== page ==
Kallas assured that the Baltic states will keep their promise and will uncouple their energy grid from Russia by the end of 2025. Kariņš remarked that the power line will strengthen the electricity market and political ties between Latvia and Estonia. He had to admit that the advantages of renewable energy still need to be explained to the Latvians. “If there is a lot of renewable energy, people will understand that wind and sunlight will always cost the same amount, unlike gas and oil, whose prices have rapidly increased,” Kariņš said.

He added that there is no need to explain the European green deal to the youths since global warming is an existential issue for them; therefore there is no question whether to make changes to the production and consumption of energy.

Kallas repeated on Wednesday that the Estonian government has decided to give up the use of oil shale by 2040. She remarked that the East Viru miners and energy producers understand that Estonia is a part of the world. “They do not resist the giving up of oil shale; they are worried like we all about finding a new job,” Kallas said.

Kariņš added that abiding with the EU climate policy demands would open a common market with 450 million residents to Latvian companies. “Firms can earn a lot after the adoption of pure energy,” he said. Kallas agreed and said that there are no giant corporations in green economy like Google in IT; therefore small firms have good opportunities for growth.

“It is our greatest fear that Russia will sever the energy links with the Baltic states before we are ready for it,” Kariņš said. “As a politician I could say that let us uncouple the power lines but politics cannot move before physics.”

Elering is building flywheels

The third Baltic state, Lithuania, would like to see a faster severing of energy links. The three Baltic states’ relations are strained since the Estonians and the Latvians do not want to hurry before their energy grids are ready to cope without the Russian system. The main indicator of quality of the energy grid, frequency, is presently maintained by the Russian electricity system. While the Estonian-Russian relations of the past thirty years have been like an endless downward roller coaster ride, the relations have been cloudless in one respect. Russia has never failed us in energy links and the grid frequency.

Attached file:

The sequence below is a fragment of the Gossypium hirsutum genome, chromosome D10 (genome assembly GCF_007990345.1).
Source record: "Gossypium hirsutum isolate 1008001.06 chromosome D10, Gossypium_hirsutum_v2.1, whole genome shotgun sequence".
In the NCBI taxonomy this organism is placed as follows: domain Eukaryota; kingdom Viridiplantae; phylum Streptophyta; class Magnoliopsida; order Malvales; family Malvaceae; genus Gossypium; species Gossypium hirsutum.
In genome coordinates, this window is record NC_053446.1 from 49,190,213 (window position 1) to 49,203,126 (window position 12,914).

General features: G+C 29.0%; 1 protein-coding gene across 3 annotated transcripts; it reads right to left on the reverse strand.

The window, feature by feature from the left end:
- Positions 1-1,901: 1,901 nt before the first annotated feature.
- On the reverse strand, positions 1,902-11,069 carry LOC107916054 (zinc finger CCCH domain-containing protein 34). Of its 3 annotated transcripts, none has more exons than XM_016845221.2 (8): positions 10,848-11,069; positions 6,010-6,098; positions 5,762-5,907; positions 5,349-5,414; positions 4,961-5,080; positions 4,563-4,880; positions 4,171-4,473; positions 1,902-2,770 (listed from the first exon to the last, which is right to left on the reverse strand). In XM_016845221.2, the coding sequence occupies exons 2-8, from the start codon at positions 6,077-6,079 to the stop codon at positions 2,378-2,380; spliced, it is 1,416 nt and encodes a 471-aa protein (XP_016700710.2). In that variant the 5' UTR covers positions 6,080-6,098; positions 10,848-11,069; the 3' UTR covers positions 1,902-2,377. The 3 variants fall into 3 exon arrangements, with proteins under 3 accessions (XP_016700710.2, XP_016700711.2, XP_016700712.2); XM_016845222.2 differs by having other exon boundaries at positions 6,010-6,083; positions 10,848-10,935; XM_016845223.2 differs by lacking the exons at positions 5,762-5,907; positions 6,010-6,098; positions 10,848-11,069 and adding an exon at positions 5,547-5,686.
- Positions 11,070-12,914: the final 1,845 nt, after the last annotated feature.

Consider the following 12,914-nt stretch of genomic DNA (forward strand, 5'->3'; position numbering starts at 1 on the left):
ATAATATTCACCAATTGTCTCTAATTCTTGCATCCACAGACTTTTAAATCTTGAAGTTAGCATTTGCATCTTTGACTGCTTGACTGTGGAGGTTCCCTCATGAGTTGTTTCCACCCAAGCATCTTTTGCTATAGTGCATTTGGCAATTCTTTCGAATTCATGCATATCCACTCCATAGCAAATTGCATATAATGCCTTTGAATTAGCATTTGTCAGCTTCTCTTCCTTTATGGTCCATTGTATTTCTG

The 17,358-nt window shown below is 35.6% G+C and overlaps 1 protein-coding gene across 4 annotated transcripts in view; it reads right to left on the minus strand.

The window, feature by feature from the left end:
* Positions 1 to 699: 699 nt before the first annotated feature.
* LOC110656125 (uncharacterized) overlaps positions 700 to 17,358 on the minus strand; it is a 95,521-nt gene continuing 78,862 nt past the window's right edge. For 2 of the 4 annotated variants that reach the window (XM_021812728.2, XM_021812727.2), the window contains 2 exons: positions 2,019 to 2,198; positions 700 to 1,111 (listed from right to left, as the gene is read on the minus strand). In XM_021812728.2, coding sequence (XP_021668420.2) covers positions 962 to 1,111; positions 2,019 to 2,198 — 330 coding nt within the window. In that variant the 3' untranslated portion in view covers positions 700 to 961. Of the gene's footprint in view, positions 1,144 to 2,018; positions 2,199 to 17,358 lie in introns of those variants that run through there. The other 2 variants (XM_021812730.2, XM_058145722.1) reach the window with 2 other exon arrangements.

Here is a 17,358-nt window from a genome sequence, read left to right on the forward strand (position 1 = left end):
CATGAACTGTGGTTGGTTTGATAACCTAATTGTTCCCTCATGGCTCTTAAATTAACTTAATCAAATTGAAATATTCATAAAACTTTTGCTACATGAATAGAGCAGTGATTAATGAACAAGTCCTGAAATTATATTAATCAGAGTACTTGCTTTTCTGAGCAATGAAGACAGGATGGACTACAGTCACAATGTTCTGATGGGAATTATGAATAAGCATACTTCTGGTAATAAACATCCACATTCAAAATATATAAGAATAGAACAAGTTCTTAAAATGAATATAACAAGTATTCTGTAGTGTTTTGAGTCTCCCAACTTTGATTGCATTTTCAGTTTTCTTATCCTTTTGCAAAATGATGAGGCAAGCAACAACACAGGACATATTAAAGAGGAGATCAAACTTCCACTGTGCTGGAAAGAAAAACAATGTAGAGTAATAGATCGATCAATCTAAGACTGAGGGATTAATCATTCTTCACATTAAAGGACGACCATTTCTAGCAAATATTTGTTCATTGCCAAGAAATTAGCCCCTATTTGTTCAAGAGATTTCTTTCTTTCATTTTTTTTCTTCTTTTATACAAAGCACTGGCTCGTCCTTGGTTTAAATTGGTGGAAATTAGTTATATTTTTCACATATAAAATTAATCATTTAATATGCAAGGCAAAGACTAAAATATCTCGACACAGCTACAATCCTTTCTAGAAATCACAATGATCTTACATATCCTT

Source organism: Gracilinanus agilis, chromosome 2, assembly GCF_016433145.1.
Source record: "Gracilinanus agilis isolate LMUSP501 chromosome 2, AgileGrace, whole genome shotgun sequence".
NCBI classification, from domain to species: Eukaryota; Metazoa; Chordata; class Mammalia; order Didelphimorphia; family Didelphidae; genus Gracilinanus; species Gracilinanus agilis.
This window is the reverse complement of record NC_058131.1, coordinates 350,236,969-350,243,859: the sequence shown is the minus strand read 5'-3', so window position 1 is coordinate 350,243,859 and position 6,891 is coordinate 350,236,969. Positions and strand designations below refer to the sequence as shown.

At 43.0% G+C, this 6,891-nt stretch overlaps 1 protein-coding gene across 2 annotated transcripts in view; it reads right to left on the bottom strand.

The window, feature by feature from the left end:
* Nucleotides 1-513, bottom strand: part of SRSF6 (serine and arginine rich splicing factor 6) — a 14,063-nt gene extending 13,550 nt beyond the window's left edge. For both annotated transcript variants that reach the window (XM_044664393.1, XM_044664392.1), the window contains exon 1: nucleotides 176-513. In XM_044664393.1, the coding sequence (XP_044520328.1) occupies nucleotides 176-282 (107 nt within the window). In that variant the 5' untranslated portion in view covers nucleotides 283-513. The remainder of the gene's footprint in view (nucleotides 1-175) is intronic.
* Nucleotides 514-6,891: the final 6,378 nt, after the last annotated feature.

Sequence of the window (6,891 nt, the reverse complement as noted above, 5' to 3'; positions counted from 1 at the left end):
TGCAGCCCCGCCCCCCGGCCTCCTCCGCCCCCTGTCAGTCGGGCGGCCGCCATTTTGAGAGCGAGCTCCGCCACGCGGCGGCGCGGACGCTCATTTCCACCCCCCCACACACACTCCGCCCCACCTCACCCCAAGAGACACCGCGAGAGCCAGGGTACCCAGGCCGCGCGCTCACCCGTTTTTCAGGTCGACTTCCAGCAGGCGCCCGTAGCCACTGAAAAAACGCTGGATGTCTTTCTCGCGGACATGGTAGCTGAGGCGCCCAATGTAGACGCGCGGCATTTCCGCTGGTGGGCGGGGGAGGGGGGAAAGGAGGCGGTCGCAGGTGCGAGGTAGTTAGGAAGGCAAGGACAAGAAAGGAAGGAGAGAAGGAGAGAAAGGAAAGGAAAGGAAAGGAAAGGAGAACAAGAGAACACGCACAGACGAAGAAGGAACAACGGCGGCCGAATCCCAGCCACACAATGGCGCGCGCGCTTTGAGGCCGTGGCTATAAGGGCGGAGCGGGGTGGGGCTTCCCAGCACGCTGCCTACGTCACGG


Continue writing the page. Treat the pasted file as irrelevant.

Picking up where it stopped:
Starting from 2025, Estonia and the Baltic states will have to maintain the frequency independently. How much would that cost?

Taavi Veskimägi, head of Elering, said that he does not know how much maintaining the grid frequency after desynchronization would cost Estonia. He believed that it could require an estimated 30 million euros per year. The Russia hydroelectric power stations provide the service free of charge at present.

The situation is complicated by the EU climate policy which forces the last large controlled power station of the Baltic states, the Narva station, work with interruptions. To compensate that, Elering will build in the near future three large flywheels or synchronicity compensators; their rotation will help to maintain the grid frequency. Their construction will cost approximately 80 million euros.

Veskimägi stressed that the new power transmission line would not increase the transmission fees, at least for the time being, since the investment was made with the EU support and using the earnings from Elering’s cross-border trade. Therefore it would not be included in the assets as a regular investment which the electricity consumers would have to pay for.

The construction of the new power line meant business for dozens of enterprises all over Europe. Tomasz Dabrowski, Director General of the Polish enterprise Selpol took part in a consortium which built the power line in Latvia. Dabrowski praised the good planning of the Latvian authorities while enjoying coffee in Kilingi-Nõmme. “Everything was ready for the builders, there were no problems, unlike in Poland,” he said.